When most of us make a pit stop at the local service station for a few gallons of gas, some cigarettes, or an oil change, if we’re feeling a little curious, we might stop to consider the often grizzled-seeming souls toiling behind the counter or at the pumps. What choices, either wildly spontaneous or premeditated, led them to their current career? Can we imagine their lives outside of work as distinct and complex entities and not just the bored bodies in unflattering corporate-logo jumpsuits with which we’re so familiar? Are they happy? Ryan W. Bradley can provide these answers, and then some. His autobiographical debut novel, Code for Failure, presents a searing portrait of life at the bottom rung of the fuel industry that performs the rare feat of being psychologically intricate, hilariously scatological, and emotionally memorable, often in the same paragraph. It’s a study of the rarest of dichotomies – darkly macho fiction with a heart that builds to unbearable, and maybe more.
The novel’s unnamed protagonist is a 20-year-old gas station attendant living in Oregon – which along with New Jersey, is one of only two states where full-service pumping is mandatory – who gets kicked out of college apparently for, among other things, wandering around his dorm shitfaced carting around a bottle of rotgut. He now spends his days hating on his job with the other creatures who work at the station and his nights boozing solo to punk and pre-grunge tunes on his pull-out futon in his blank-walled apartment. A series of chance sexual encounters provides him with an unlikely side career as a male prostitute for wealthy older women and a succession of younger and scarily unstable pseudo-girlfriends. Quietly raging amidst the mutually interchangeable spirals of a job that is as dirty and spirit-crushing as it is rife with “corporate bullshit,” and a grudgingly slow after-hours self-annihilation in the form of predictable substance abuse and dangerous liaisons (husbands generally aren’t too fond of their wives screwing the kid who scrapes the crud underneath the hoods of their luxury vehicles), the lonely pump jockey must decide whether to allow his chosen modes of employment to define him completely, or risk breaking from an unhealthy yet familiar lifestyle for something potentially far more valuable.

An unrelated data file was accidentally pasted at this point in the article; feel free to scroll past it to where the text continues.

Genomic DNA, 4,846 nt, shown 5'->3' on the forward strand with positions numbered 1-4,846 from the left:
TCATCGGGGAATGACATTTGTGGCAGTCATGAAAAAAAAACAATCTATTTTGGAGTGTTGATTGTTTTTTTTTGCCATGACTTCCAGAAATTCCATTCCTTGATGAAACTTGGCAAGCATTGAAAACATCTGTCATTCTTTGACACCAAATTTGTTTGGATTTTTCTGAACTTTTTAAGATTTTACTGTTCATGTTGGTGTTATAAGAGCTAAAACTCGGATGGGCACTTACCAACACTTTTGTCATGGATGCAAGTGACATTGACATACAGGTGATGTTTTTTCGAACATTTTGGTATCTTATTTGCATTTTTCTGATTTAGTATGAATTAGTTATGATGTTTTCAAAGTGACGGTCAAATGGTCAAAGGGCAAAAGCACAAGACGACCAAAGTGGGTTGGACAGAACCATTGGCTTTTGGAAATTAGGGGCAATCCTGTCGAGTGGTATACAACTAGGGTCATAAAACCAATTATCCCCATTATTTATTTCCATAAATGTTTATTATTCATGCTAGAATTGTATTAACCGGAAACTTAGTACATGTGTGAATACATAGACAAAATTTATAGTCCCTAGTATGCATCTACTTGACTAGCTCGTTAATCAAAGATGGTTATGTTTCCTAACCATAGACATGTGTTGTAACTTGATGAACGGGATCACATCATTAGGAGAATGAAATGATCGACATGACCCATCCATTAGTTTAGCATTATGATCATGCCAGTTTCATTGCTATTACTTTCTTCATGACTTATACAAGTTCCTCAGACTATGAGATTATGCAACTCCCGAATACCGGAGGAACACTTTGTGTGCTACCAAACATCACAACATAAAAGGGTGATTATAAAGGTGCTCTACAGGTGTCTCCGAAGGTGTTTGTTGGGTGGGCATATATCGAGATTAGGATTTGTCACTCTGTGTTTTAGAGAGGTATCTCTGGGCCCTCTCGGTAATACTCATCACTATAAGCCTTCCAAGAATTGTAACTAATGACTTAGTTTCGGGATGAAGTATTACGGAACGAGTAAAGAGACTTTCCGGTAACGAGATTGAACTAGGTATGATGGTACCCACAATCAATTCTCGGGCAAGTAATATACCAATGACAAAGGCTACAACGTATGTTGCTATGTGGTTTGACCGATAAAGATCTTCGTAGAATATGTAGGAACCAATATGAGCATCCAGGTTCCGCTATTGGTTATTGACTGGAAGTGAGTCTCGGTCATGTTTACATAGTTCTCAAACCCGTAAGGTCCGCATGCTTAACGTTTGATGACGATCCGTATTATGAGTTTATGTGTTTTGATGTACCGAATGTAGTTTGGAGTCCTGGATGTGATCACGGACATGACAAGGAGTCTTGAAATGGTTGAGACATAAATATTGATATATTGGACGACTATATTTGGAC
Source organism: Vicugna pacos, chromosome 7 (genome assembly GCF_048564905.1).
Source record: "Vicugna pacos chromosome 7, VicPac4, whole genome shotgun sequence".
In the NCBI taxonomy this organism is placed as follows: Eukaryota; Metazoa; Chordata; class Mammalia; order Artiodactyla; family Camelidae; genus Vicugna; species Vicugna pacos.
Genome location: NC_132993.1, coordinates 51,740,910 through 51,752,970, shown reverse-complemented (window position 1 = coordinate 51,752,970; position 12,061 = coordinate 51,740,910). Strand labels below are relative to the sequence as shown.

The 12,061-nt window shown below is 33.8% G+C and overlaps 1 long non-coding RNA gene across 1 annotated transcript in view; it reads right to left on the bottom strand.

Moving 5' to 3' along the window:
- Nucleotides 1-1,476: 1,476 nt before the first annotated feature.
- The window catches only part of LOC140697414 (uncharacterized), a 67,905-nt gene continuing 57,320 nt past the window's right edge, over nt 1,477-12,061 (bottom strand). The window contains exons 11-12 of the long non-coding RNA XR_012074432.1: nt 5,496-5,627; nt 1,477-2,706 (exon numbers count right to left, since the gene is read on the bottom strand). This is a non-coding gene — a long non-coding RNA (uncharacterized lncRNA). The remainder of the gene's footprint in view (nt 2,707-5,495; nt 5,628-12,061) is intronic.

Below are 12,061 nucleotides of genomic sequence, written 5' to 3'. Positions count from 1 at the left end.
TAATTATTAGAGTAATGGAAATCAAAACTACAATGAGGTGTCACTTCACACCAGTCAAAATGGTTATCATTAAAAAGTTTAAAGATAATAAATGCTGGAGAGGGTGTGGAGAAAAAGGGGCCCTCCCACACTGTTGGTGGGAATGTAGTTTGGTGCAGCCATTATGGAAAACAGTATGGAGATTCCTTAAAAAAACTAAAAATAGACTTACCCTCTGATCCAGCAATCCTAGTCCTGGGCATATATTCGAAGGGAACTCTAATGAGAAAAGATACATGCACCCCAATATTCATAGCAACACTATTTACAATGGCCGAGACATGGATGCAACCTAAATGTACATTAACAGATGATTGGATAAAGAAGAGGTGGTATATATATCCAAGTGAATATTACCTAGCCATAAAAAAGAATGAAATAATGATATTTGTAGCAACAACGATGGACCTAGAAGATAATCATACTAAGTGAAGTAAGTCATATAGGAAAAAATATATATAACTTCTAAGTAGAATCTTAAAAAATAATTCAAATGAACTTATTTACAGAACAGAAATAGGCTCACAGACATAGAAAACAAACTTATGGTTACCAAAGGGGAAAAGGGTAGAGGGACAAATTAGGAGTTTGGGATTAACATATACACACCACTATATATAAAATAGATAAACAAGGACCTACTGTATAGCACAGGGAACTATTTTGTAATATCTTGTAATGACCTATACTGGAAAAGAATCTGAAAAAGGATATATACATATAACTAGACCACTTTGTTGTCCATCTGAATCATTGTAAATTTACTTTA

The most glaringly obvious comparison is a young Charles Bukowski – or should I say the “fictional” Hank Chinaski – but here we have an idealized version of the legendary literary persona, a whiskey-loving deadbeat who would be the envy of all other less physically gifted deadbeats (can you imagine the epic freakout a young, grotesquely pockmarked Hank would have experienced had he been offered, point-blank, two thousand dollars to screw a specimen of a MILF in a Jaguar – Women might never have happened). This Bush-era version of the tale of “guy in his 20s drinks, drugs, and fucks up his life but amidst a nihilistic spree of minimum-wage choices and unbridled promiscuity comes to, if not a revelation, at least an understanding with which he may or may not be able to form some semblance of mental peace” might be more akin to recent novels like Patrick deWitt’s Ablutions (Houghton Mifflin Harcourt, 2009) and Sean Carswell’s Train Wreck Girl (Manic D Press, 2008). But where both of these books lack a real sense of emotional intensity on the part of their protagonists that leaves them two-dimensionally unfulfilling and unmemorable except for a few worthwhile anecdotes, Code for Failure is a pitch-perfect exploration of a much-battered young man’s psyche that equally embraces an ever-present darkness and the humor needed to survive it.